I balance charge about every 5th charge as I have packs of varying age in parallel.
I have no idea what is considered "Fast" charging.

I like the way you think!
I've built it all in to one unit in line with the charger that will stop the charging at any voltage I preset.

IMG_20210403_114417_729.JPG

I aSSume fast charging would be at a higher current rate. Though if not built in by design I would discourage it.
Me personally I have the time so it's never been of any interest.. I believe the extra heat created doing this is detrimental to battery lifespan anywho.
 

Dale C

Member
Dale, I hear ya, but how can I express my inner nerd with your approach? ;)

BTW, I just read that charging a cell phone when it hits 50% and quitting around 80% yields four times the battery life, compared to routinely charging to 100% and running it down to 20% or below.

Here's a chart I made off my spreadsheet (which really WAS a bit much) to provide a quick guide to charge the Specialized 600Wh battery with the supplied charger.
This rounds off the times to the nearest 15 minutes and results in the ball park of 80% SOC, just so I don't get too anal.
I enjoy using it and don't worry at all!

View attachment 83704
I bought my Samsung s8 before I got my bike. I disrespect its battery in exactly the same manner I abuse my ebike battery. Both have been through exactly the same number of crashes as my phone is always on my handlebars. At 11000km I expect my motor, battery and phone to be halfway through their intended service life. It's a different perspective but I am looking forward, in a couple of years, to my new bike, battery and phone. I will treat those with equal excitment when new and indifference when they are due to be replaced. None of them will have much residual value at that time. I also buy my used Hondas at 200,000km and drive them to the grave. I have never sold a used vehicle as the Scrap It program provides money for cars or transit passes, and recently 1200$ towards an Ebike. Imagine the joy of taking your wifes 340 000 km van to the car crusher and receiving a rebate of 1200$ towards an ebike. I truly love Canada and recycle my batteries.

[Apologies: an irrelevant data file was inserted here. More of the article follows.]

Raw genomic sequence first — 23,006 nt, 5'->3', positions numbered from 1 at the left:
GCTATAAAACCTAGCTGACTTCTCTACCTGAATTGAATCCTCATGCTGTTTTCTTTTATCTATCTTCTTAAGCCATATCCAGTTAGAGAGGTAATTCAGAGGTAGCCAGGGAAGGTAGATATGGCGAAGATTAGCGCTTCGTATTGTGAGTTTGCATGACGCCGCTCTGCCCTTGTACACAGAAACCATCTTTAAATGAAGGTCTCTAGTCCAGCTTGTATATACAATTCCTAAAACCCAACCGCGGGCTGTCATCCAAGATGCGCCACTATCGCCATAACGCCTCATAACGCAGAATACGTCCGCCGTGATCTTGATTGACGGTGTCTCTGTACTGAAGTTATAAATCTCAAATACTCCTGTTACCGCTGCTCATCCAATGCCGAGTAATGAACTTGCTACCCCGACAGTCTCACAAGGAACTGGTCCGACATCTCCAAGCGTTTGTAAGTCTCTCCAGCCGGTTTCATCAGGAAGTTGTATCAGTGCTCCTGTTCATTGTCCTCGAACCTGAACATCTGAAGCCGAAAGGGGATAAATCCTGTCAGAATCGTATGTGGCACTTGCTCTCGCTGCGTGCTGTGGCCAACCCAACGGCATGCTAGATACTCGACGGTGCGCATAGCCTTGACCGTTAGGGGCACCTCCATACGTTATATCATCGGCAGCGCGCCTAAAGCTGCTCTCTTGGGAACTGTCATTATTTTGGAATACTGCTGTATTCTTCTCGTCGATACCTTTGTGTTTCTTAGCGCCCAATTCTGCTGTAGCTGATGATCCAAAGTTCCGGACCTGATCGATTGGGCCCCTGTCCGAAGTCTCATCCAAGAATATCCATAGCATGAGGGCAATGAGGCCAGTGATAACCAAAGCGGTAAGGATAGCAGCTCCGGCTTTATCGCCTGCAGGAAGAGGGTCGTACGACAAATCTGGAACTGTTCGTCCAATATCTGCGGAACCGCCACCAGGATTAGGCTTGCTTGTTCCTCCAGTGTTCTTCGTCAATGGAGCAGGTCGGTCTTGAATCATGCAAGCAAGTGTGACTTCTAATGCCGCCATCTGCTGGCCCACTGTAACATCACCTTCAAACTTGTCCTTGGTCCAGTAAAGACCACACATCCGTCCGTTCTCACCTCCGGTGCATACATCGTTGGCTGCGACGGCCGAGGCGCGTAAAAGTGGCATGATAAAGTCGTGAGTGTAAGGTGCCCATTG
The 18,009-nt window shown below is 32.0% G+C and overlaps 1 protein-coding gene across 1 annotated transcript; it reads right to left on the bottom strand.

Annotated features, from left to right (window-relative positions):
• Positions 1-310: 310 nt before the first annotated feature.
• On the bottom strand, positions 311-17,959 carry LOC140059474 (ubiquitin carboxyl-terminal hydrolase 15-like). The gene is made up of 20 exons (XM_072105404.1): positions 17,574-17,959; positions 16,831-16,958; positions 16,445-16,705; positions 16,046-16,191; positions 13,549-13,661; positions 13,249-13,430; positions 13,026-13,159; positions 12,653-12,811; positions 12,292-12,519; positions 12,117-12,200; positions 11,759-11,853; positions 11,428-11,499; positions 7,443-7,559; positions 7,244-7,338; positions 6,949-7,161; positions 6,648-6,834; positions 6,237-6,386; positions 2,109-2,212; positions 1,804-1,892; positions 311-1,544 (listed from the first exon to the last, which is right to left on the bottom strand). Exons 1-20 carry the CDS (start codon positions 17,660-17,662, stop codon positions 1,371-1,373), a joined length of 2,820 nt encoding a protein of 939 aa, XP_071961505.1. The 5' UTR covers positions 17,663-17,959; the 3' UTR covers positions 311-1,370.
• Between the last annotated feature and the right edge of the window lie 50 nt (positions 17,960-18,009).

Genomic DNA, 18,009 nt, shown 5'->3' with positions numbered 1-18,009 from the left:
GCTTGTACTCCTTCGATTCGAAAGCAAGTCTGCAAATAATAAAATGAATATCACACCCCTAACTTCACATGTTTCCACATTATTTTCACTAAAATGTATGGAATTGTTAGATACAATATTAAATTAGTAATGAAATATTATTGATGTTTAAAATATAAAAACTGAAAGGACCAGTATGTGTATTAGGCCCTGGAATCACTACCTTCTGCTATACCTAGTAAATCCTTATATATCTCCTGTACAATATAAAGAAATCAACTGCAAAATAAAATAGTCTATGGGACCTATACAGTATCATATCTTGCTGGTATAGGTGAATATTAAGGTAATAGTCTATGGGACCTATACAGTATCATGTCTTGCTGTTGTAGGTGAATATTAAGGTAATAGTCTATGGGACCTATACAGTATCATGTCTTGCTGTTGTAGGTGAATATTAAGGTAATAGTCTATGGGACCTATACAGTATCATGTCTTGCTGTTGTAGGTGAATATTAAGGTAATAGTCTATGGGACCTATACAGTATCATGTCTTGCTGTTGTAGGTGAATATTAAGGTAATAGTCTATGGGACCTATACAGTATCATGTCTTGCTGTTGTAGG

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K PierreR

Member
Region
USA
I like the way you think!
I've built it all in to one unit in line with the charger that will stop the charging at any voltage I preset.

View attachment 83731

I aSSume fast charging would be at a higher current rate. Though if not built in by design I would discourage it.
Me personally I have the time so it's never been of any interest.. I believe the extra heat created doing this is detrimental to battery lifespan anywho.
I had not thought about building a bench unit to control the charge with a preset voltage cutout unit and watt meter. I would not want to take it on the road with me but it would be handy in the garage.
The idea of "Fast" charging rolls off everyone's tongue and nobody seems to really agree on exactly what that is and where it starts to degrade performance. Most e bike charges are painfully slow to charge batteries and that was not acceptable to me for touring purposes. I have a 15amp charger for a 2.5kwh battery bank. I have done some math between the Kill-A-Watt meter and the battery state of charge. The overall efficiency from the grid to the battery state seems to be right around 82% overall. My 15amp charger is a cheap charger but it seems to do a good job for now. It does vary about +- 3% of wattage on the Kill-A-Watt meter. My 5 amp charger is less than 1%. The 15amp charger is physically three times the size of my 5 amp charger but does not weight three times as much and gets hotter. I has a small fan. I may open it up and put in a better fan. My pack is 52V